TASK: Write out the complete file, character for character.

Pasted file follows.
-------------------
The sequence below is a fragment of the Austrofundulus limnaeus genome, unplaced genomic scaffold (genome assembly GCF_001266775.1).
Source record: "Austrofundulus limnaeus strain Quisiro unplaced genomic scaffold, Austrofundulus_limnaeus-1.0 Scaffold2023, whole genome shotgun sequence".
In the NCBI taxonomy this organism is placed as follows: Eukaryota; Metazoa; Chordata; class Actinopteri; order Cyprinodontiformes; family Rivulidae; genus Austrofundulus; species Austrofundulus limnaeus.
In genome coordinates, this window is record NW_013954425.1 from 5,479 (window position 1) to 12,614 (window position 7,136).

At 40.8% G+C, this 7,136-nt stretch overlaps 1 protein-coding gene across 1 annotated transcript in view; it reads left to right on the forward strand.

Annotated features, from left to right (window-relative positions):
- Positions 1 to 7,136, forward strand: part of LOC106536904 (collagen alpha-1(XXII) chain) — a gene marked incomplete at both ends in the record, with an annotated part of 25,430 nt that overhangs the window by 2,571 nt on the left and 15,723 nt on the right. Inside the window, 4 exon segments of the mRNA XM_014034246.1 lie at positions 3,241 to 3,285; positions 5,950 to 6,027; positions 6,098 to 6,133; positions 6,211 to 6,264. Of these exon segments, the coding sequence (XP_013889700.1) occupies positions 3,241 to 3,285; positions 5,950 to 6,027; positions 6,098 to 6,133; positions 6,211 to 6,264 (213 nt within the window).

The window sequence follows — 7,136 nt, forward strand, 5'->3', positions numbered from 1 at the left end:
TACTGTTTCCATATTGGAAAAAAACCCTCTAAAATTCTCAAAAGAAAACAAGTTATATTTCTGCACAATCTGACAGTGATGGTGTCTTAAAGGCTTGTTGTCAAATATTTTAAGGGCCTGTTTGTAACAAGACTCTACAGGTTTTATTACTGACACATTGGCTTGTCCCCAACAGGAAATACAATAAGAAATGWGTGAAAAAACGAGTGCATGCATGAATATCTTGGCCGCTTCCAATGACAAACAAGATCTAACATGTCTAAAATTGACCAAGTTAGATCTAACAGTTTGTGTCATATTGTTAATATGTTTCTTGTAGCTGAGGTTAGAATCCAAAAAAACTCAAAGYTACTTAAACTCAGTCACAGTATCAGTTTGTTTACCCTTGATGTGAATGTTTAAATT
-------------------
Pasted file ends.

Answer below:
The sequence below is a fragment of the Austrofundulus limnaeus genome, unplaced genomic scaffold (genome assembly GCF_001266775.1).
Source record: "Austrofundulus limnaeus strain Quisiro unplaced genomic scaffold, Austrofundulus_limnaeus-1.0 Scaffold2023, whole genome shotgun sequence".
In the NCBI taxonomy this organism is placed as follows: Eukaryota; Metazoa; Chordata; class Actinopteri; order Cyprinodontiformes; family Rivulidae; genus Austrofundulus; species Austrofundulus limnaeus.
In genome coordinates, this window is record NW_013954425.1 from 5,479 (window position 1) to 12,614 (window position 7,136).

At 40.8% G+C, this 7,136-nt stretch overlaps 1 protein-coding gene across 1 annotated transcript in view; it reads left to right on the forward strand.

Annotated features, from left to right (window-relative positions):
- Positions 1 to 7,136, forward strand: part of LOC106536904 (collagen alpha-1(XXII) chain) — a gene marked incomplete at both ends in the record, with an annotated part of 25,430 nt that overhangs the window by 2,571 nt on the left and 15,723 nt on the right. Inside the window, 4 exon segments of the mRNA XM_014034246.1 lie at positions 3,241 to 3,285; positions 5,950 to 6,027; positions 6,098 to 6,133; positions 6,211 to 6,264. Of these exon segments, the coding sequence (XP_013889700.1) occupies positions 3,241 to 3,285; positions 5,950 to 6,027; positions 6,098 to 6,133; positions 6,211 to 6,264 (213 nt within the window).

The window sequence follows — 7,136 nt, forward strand, 5'->3', positions numbered from 1 at the left end:
TACTGTTTCCATATTGGAAAAAAACCCTCTAAAATTCTCAAAAGAAAACAAGTTATATTTCTGCACAATCTGACAGTGATGGTGTCTTAAAGGCTTGTTGTCAAATATTTTAAGGGCCTGTTTGTAACAAGACTCTACAGGTTTTATTACTGACACATTGGCTTGTCCCCAACAGGAAATACAATAAGAAATGWGTGAAAAAACGAGTGCATGCATGAATATCTTGGCCGCTTCCAATGACAAACAAGATCTAACATGTCTAAAATTGACCAAGTTAGATCTAACAGTTTGTGTCATATTGTTAATATGTTTCTTGTAGCTGAGGTTAGAATCCAAAAAAACTCAAAGYTACTTAAACTCAGTCACAGTATCAGTTTGTTTACCCTTGATGTGAATGTTTAAATT